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I had this question in Learning theory, but it's really just a question in probability theory to be honest, so I'm gonna try to rephrase it in a way that really emphasizes what I was trying to do to solve it:

Let $\mathcal X_N=\{0,1\}^N$, $\mathcal Y=\{0,1\}$ and define a uniform distribution, $\mathcal D_N$, on $\mathcal X_N \times \mathcal Y$. Prove that for any $m, \epsilon\in(0,\frac{1}{2}), \delta \in(0,1)$ there exists a number $N$ such that $\mathbb P_{S\sim \mathcal D^m} (\exists \,1\leq i \leq N: L_\mathcal D(i) > \epsilon \,\wedge \forall \, 1\leq j \leq m, \,x_j(i)=y_j)>\delta$

Original phrasing:

Let $\mathcal X_N=\{0,1\}^N$, $\mathcal Y=\{0,1\}$ and define a uniform distribution, $\mathcal D_N$, on $\mathcal X_N \times \mathcal Y$. Define the hypothesis class $\mathcal H_N = \{h_i: \mathcal X_N \to \mathcal Y \mid 1 \leq i \leq N \}$, where $h_i(x) = x(i)$.

Prove that for any $m, \epsilon\in(0,\frac{1}{2}), \delta \in(0,1)$ there exists a number $N$ such that $\mathbb P_{S\sim \mathcal D^m} (\exists \,1\leq i \leq N: L_\mathcal D(i) > \epsilon \,\wedge L_S(h)=0)>\delta$

So a few things:

$S$ is obtained by randomly and independently drawing $(x,y)$ pairs from $\mathcal D_N$,

$L_D(i) = \mathbb P_{(x,y)\sim \mathcal D} (x(i)\neq y)$,

x(i) - is the i'th coordinate of the $N$ dimensional vector x.

What I tried to do was:

First of all, fix an $i\in \{1,...,N\}$ and consider $\mathbb P_{(x,y)\sim \mathcal D} (x(i)\neq y) = 2\frac{2^{N-1}}{2^{N+1}} = \frac{1}{2} > \epsilon $ for any $\epsilon \in (0,\frac{1}{2})$ so the first requirement is rather redundant.

Second, independently drawing a sequence $S$ of $m$ pairs (with repetition) such that every pair has $x(i)=y$ is with probability $\mathbb P_{S\sim \mathcal D^m} (\forall \, 1\leq j \leq m : x_j(i)=y_j) = \prod_{j=1}^m \mathbb P_{(x,y)\sim \mathcal D} (x_j(i)=y_j) = \frac{1}{2^m}$.

Now that's for a single fixed $i\in [N]$, trying to lower bound the probability of an existence of such an $i$ could either be done by just ignoring the rest and saying $\mathbb P_{S\sim \mathcal D^m} (\exists \,1\leq i \leq N: \forall \, 1\leq j \leq m, \,x_j(i)=y_j)\geq \frac{1}{2^m} > \delta$
But that is a very gross estimation so I calculated the probability exactly using inclusion-exclusion principle like so:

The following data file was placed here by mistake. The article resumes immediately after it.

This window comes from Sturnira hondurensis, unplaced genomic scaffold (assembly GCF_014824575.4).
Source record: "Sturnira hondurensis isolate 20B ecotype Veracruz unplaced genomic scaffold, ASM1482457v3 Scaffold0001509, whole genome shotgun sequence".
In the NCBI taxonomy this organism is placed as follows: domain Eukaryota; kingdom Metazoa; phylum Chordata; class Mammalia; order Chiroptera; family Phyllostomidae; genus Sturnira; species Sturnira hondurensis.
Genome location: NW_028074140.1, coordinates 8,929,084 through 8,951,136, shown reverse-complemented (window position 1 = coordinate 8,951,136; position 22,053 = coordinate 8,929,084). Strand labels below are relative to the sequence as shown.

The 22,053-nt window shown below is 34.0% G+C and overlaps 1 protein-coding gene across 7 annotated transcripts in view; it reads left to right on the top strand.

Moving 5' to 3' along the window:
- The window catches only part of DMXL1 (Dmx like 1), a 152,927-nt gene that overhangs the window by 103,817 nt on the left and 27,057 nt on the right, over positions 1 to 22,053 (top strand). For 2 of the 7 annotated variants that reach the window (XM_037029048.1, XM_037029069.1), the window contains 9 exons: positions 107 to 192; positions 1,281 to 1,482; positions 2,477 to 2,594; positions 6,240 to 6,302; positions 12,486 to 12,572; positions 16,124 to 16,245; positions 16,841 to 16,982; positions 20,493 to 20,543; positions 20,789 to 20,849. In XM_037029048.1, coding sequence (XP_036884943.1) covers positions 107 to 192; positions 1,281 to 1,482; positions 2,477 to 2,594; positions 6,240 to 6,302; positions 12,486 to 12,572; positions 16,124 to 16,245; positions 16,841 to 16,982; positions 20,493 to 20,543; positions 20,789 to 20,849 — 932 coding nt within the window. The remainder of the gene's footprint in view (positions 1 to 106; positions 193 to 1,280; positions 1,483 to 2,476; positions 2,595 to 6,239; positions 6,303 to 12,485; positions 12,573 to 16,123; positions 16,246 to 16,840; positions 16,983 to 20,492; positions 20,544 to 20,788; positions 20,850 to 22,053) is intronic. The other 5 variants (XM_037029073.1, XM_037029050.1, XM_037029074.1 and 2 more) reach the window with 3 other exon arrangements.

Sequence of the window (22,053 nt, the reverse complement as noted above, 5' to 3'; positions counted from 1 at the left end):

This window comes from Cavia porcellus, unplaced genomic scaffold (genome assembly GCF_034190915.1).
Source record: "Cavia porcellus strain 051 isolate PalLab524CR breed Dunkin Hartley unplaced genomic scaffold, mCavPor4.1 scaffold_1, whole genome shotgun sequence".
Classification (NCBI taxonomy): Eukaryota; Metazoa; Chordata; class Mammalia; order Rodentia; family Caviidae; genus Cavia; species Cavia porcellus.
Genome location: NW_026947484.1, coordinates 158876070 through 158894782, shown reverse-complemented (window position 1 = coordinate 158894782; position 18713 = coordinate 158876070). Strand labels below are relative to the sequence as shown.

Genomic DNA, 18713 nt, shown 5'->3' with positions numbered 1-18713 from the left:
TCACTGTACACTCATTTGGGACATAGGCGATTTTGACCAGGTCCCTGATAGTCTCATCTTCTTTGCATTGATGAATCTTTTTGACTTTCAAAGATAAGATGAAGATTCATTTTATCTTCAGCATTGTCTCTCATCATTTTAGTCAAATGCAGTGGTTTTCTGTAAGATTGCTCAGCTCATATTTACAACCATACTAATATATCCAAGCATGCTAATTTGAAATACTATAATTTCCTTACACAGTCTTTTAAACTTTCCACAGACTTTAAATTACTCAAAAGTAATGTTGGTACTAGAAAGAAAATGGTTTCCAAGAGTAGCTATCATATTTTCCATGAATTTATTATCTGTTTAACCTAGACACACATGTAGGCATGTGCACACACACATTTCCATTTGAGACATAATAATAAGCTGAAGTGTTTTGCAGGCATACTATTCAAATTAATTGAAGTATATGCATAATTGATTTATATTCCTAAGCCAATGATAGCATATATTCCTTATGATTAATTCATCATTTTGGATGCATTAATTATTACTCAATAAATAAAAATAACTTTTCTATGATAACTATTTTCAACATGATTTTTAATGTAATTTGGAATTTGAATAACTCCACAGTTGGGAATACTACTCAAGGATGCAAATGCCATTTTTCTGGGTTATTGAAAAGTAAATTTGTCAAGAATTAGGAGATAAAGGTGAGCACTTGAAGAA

let $1 \leq i_1 < i_2 <... < i_k \leq N\,$ then $\mathbb P_{S\sim \mathcal D^m} (\bigwedge_{t=1}^k \{ \forall \, 1\leq j \leq m, \,x_j(i_t)=y_j\}) = (\prod_{t=1}^k \mathbb P_{S\sim \mathcal D^m} (x(i)=y))^m = \frac{1}{2^{km}}$

finally we get:

$\mathbb P_{S\sim \mathcal D^m} (\exists \,1\leq i \leq N: \forall \, 1\leq j \leq m, \,x_j(i)=y_j) = \sum_{i=1}^N (-1)^{i-1}{{N}\choose{i}}(\frac{1}{2^m})^i$

And now my goal is to lower bound this by $\delta$ and using some closed form of this expression.

My question is first, is my analysis even correct and second, how would you proceed?

Thanks in advance!

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Since each $x$ is uniformly chosen, the probability of having a certain value at the $i$'th spot is independent of the probability of finding some other certain value in the $j$'th spot. You showed this already, but notice it means that you dont need the inclusion-exclusion principle, and instead the probability will just be the probability of the complement, which is $1-\frac{1}{2^{km}}$. You can now easily choose $k$ such that this probability would be bigger than $\delta$

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  • $\begingroup$ You are right about the independence in choosing each coordinate of the vector and each vector in $S$, hence the probabilities $\frac{1}{2^{mk}},\, k\in \{1,2,...,N\}$ but these aren't the events that intersect. The events $A(i): \{\forall \,1\leq j \leq m : x_j(i)=y_j \}$ are not independent, it is very much possible for a single vector (or even all m vectors) to have both the i'th and j'th coordinate equal to y. Plus this solution doesn't depend on $N$. The complement of what I'm trying to calculate would be $\mathbb P (\text{no } i \in [N] \text{satisifies } : \forall j\in [m]: x_j(i)=y_j)$ $\endgroup$
    – se718
    Mar 30 at 9:34
  • $\begingroup$ I believe what you've calculated is the probability that for $k$ fixed $i\in [N]\,$ values at least one of them doesn't satisfy the property of having the coordinate same as $y$. $\endgroup$
    – se718
    Mar 30 at 9:39
  • $\begingroup$ You need to know the probability that a certain index wont be a good hypothesis, then from independence, raise that number to the power of $N$ (here it was $k$) to get the probability that no hypothesis is correct. Its complement would have probability $1-\frac{1}{2^{Nm}}$ and now choose $N$ big enough so this value will be larger than $\delta$ $\endgroup$
    – nir shahar
    Mar 30 at 11:02
  • $\begingroup$ But the probability that a certain index, say $i$ isn't a good hypothesis on $S$ isn't $\frac{1}{2^m}$ since it suffices that at least one of $j=1,2,...,m$ have $x_j(i)\neq y_j$. Unless I got it all wrong and that is the probability, although an explanation on why that is would be helpful. $\endgroup$
    – se718
    Mar 30 at 11:07
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Your analysis appears fine, it remains to apply the binomial formula to compute your sum.

$\sum\limits_{i=1}^N (-1)^{i-1} {N\choose i}\frac{1}{2^{mi}}=1-\sum\limits_{i=0}^{N}(-1)^i {N\choose i}\frac{1}{2^{mi}}=1-\left(1-\frac{1}{2^m}\right)^N\ge 1-e^{-N/2^m}\ge\delta$,

Where the last inequality holds for $N\ge 2^m\log\frac{1}{1-\delta}$.

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